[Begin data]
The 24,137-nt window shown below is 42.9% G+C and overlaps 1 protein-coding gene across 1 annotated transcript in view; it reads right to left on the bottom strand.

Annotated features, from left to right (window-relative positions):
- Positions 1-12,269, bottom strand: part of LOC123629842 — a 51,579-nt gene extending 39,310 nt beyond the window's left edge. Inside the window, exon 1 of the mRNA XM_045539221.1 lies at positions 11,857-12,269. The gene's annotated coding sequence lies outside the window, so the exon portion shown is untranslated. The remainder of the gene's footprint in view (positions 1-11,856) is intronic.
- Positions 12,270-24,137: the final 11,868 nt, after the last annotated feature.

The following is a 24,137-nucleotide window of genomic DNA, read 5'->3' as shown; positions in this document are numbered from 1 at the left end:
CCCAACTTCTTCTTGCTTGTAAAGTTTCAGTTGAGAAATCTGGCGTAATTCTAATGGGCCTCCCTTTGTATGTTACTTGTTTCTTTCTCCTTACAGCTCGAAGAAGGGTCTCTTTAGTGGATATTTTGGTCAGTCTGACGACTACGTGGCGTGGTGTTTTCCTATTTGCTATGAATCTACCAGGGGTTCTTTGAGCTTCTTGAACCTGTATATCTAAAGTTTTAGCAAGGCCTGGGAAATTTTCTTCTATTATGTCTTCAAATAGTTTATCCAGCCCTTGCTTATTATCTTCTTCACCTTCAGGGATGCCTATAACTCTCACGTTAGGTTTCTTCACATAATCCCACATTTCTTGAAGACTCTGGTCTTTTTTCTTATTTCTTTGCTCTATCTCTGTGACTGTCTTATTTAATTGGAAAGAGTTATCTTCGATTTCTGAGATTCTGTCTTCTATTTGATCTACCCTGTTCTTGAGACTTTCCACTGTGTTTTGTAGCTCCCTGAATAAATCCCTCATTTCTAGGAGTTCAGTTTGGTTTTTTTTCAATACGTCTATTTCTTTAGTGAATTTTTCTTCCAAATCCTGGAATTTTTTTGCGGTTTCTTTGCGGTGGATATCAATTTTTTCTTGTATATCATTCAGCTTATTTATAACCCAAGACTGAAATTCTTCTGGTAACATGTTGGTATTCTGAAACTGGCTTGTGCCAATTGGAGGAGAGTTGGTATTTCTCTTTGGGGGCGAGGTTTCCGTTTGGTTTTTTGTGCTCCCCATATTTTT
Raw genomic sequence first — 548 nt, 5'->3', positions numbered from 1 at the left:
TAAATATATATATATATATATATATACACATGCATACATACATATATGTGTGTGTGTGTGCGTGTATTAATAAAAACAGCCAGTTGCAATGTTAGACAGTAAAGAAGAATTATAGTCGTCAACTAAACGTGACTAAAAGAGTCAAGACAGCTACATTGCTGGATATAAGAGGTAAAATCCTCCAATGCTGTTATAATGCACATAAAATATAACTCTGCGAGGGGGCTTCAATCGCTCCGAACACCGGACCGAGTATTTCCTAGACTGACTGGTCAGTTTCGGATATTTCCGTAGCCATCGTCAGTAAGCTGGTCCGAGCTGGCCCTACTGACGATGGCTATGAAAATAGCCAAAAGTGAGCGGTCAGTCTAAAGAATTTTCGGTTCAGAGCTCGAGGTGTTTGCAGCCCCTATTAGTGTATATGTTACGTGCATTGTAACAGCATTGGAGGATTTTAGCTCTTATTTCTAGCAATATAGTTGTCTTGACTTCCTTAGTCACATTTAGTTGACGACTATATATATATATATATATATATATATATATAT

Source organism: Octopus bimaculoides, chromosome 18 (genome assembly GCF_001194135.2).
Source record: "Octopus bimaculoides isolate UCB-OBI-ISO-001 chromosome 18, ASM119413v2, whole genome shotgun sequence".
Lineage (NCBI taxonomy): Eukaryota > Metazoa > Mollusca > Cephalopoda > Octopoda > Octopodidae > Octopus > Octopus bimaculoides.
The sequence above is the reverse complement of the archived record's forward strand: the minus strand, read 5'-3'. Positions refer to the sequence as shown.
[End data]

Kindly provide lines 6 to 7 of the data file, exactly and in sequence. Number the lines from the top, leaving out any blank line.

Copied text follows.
CCCAACTTCTTCTTGCTTGTAAAGTTTCAGTTGAGAAATCTGGCGTAATTCTAATGGGCCTCCCTTTGTATGTTACTTGTTTCTTTCTCCTTACAGCTCGAAGAAGGGTCTCTTTAGTGGATATTTTGGTCAGTCTGACGACTACGTGGCGTGGTGTTTTCCTATTTGCTATGAATCTACCAGGGGTTCTTTGAGCTTCTTGAACCTGTATATCTAAAGTTTTAGCAAGGCCTGGGAAATTTTCTTCTATTATGTCTTCAAATAGTTTATCCAGCCCTTGCTTATTATCTTCTTCACCTTCAGGGATGCCTATAACTCTCACGTTAGGTTTCTTCACATAATCCCACATTTCTTGAAGACTCTGGTCTTTTTTCTTATTTCTTTGCTCTATCTCTGTGACTGTCTTATTTAATTGGAAAGAGTTATCTTCGATTTCTGAGATTCTGTCTTCTATTTGATCTACCCTGTTCTTGAGACTTTCCACTGTGTTTTGTAGCTCCCTGAATAAATCCCTCATTTCTAGGAGTTCAGTTTGGTTTTTTTTCAATACGTCTATTTCTTTAGTGAATTTTTCTTCCAAATCCTGGAATTTTTTTGCGGTTTCTTTGCGGTGGATATCAATTTTTTCTTGTATATCATTCAGCTTATTTATAACCCAAGACTGAAATTCTTCTGGTAACATGTTGGTATTCTGAAACTGGCTTGTGCCAATTGGAGGAGAGTTGGTATTTCTCTTTGGGGGCGAGGTTTCCGTTTGGTTTTTTGTGCTCCCCATATTTTT
Raw genomic sequence first — 548 nt, 5'->3', positions numbered from 1 at the left: